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Strategic Partnership can Make a lot of Sense

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A strategic partnership can make a lot of sense, but only after all parties agree on some basic rules and protocols

Small companies, squeezed by the pressures of internal growth and the economic uncertainties of mergers and acquisitions, are increasingly turning to strategic alliances for competitive advantage. The problem, however, is that the majority of business alliances fail. In fact, Vantage Partners, a Boston-based consultancy, has done research showing that 60% of alliances fail midway through their expected lifetimes.

Establish an "executive sponsor" in both your organization and your partner's. If the alliance concept is just the idea of a visionary manager, it will become dependent on the personality of a single champion. Identifying an executive sponsor of the alliance emphasizes that the alliance resulted from a collaboration that will keep it going. Executive sponsors must be kept informed of alliance activities (good and bad) and pulled into the discussion only when needed to show priority for the alliance relationship, or to emphasize corporate commitment and resource allocation.
 

Analyze the priority of the alliance. The alliance will require active management of resource allocation and conflict resolution. If organizations assign different levels of importance to the project, they will wind up with lopsided staff, money and time committed to the project. Remember, an alliance that is of fundamental -- perhaps even survival -- importance to one company, may be just a sideshow to the other.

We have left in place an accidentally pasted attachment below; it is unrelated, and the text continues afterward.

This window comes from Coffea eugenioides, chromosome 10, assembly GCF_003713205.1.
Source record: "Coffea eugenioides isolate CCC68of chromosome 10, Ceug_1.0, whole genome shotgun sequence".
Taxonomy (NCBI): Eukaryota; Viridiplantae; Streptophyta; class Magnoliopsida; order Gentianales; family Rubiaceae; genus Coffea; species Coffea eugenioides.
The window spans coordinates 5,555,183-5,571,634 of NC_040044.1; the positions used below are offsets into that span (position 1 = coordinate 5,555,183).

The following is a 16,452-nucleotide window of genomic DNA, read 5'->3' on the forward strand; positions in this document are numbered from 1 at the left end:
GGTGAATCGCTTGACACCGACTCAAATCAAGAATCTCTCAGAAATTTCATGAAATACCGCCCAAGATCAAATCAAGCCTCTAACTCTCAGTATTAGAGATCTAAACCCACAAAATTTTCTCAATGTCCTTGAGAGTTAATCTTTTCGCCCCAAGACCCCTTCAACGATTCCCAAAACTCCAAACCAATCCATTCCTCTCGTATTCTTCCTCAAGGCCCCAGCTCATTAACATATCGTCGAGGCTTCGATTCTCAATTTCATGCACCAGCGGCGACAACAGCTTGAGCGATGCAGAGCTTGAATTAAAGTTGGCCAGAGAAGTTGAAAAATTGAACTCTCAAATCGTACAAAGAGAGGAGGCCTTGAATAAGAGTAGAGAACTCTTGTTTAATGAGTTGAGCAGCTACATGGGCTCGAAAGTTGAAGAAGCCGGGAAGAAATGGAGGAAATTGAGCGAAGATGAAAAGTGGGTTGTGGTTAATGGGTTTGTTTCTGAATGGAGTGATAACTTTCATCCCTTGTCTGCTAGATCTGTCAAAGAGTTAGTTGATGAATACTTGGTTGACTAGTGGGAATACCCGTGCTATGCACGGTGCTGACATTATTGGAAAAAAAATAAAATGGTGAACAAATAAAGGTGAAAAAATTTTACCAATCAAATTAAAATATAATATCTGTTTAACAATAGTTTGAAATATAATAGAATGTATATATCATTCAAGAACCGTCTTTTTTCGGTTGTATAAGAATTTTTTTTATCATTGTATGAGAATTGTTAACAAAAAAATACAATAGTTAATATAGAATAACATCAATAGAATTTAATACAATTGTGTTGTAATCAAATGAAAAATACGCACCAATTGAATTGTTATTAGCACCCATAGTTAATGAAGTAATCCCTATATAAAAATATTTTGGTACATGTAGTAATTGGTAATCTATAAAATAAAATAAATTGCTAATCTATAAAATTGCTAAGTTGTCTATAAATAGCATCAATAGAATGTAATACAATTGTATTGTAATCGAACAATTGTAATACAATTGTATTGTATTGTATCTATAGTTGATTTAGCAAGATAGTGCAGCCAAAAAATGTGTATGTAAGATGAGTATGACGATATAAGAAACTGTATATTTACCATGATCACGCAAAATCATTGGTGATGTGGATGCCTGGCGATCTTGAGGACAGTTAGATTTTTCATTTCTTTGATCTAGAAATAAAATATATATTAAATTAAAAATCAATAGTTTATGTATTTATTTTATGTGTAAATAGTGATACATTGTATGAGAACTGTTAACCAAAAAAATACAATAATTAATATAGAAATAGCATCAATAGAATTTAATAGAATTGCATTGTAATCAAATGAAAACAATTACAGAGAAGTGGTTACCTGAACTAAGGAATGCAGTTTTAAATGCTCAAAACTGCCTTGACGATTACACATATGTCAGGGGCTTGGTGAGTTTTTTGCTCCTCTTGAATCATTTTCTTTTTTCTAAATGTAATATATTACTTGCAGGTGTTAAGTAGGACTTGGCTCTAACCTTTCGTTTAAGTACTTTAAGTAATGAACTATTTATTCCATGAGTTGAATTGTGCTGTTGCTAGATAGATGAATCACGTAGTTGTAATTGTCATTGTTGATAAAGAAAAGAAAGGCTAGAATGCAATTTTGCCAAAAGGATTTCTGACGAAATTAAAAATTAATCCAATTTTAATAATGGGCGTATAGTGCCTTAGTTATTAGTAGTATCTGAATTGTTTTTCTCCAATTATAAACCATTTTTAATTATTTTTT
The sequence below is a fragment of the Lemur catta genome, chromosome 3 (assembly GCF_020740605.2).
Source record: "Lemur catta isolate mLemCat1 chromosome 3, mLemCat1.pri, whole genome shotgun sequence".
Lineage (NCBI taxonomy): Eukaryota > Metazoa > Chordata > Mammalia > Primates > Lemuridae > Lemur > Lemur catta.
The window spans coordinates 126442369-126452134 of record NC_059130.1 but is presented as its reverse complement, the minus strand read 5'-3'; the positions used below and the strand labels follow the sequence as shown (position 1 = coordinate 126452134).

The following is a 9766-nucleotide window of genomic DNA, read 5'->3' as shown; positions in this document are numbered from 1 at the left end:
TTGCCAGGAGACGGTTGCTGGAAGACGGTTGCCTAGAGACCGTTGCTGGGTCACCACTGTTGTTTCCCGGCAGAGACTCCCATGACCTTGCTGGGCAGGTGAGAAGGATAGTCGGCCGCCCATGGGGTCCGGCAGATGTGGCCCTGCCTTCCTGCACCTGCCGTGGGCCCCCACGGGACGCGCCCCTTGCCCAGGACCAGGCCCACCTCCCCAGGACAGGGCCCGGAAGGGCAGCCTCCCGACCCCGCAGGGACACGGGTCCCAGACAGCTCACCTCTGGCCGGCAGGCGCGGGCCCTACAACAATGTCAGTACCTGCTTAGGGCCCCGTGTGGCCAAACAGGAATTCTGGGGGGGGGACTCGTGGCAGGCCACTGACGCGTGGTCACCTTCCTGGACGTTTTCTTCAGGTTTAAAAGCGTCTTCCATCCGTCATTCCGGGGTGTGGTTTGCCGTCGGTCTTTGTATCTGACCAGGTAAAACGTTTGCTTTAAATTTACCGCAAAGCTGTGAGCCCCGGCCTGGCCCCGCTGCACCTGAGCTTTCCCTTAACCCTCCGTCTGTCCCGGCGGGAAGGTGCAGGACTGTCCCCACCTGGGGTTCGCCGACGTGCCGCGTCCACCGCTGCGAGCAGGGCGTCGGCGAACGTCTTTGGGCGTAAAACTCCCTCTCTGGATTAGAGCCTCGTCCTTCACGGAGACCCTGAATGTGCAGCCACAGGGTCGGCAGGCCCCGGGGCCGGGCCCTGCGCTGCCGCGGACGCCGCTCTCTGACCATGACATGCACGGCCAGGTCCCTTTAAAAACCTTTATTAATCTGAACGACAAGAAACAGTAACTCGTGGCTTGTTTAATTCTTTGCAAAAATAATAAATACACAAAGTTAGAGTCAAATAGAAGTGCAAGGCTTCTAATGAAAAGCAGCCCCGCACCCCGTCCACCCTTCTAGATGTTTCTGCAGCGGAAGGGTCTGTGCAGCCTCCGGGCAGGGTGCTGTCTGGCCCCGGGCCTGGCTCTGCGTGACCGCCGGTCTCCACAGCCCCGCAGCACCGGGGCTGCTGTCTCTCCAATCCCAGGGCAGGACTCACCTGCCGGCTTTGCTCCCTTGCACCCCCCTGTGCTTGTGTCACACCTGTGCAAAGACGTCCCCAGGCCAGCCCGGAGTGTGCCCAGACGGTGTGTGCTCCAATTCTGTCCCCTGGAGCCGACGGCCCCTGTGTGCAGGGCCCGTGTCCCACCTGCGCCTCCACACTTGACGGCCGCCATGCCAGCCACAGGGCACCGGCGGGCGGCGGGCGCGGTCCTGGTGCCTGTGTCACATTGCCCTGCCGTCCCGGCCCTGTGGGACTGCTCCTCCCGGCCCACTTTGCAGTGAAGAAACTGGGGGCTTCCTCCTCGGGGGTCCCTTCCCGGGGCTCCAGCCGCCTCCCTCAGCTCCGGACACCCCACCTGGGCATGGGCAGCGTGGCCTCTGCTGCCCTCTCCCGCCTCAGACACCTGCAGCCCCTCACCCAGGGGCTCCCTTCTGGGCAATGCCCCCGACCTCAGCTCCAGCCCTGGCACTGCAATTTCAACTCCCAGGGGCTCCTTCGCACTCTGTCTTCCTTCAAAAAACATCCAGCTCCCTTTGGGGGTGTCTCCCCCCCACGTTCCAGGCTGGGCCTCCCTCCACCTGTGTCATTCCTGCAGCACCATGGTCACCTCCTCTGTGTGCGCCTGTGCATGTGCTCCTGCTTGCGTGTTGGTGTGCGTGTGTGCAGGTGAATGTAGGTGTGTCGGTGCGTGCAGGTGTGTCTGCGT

Create an implementation plan that has legs. Your alliance implementation and operating plan must include "scenario-building" in order to be realistic. This is a process in which the partners participate in simulations of what-ifs that could happen during the partnership. The great part is that scenario-building is risk-free, since none of the scenario conditions and events have happened yet.

Create metrics that take into account the different stakeholders. All stakeholders in the alliance can be clearly identified by conducting a "stakeholder analysis." Stakeholders include each partner organization, the senior management of each partner group and the alliance function itself, as well as the other alliance managers, the other functions in each partner group (such as legal, finance, marketing etc), and external stakeholders, such as like analysts, competitors and the market as a whole.

Doing a stakeholder analysis will help you determine which entities could sabotage or benefit the alliance, as well as those who might be tracking its results. You will then be able to create and implement a plan to leverage, diffuse, report to or manage these people -- as required.

Consider your partner's partners. Strive to build a network of partners, rather than bilateral relationships. Every partner an organization brings in has its own interlocking relationships with other partners, stakeholders and players in the value chain. Creating a successful network of partners requires the disciplined approach of ranking each network member for risk and value, allocating appropriate resources to manage the risks and leveraging the value derived from integrated relationships.

Did you know...

Between 2002 and 2007, minority-owned firms outpaced the growth of non-minority firms in gross receipts, employment, and number of firms. Minority firms are an engine of job creation.
Graph for MBE Growth

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